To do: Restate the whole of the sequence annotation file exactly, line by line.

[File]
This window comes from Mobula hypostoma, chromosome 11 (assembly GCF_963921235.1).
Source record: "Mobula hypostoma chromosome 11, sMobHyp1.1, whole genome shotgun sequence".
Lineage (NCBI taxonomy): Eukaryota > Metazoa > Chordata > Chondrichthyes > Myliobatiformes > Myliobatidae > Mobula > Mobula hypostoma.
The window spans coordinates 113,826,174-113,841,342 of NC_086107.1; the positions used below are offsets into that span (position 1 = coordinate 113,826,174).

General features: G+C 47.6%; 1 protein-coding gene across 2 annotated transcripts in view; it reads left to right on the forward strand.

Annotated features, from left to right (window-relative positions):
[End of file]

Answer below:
This window comes from Mobula hypostoma, chromosome 11 (assembly GCF_963921235.1).
Source record: "Mobula hypostoma chromosome 11, sMobHyp1.1, whole genome shotgun sequence".
Lineage (NCBI taxonomy): Eukaryota > Metazoa > Chordata > Chondrichthyes > Myliobatiformes > Myliobatidae > Mobula > Mobula hypostoma.
The window spans coordinates 113,826,174-113,841,342 of NC_086107.1; the positions used below are offsets into that span (position 1 = coordinate 113,826,174).

General features: G+C 47.6%; 1 protein-coding gene across 2 annotated transcripts in view; it reads left to right on the forward strand.

Annotated features, from left to right (window-relative positions):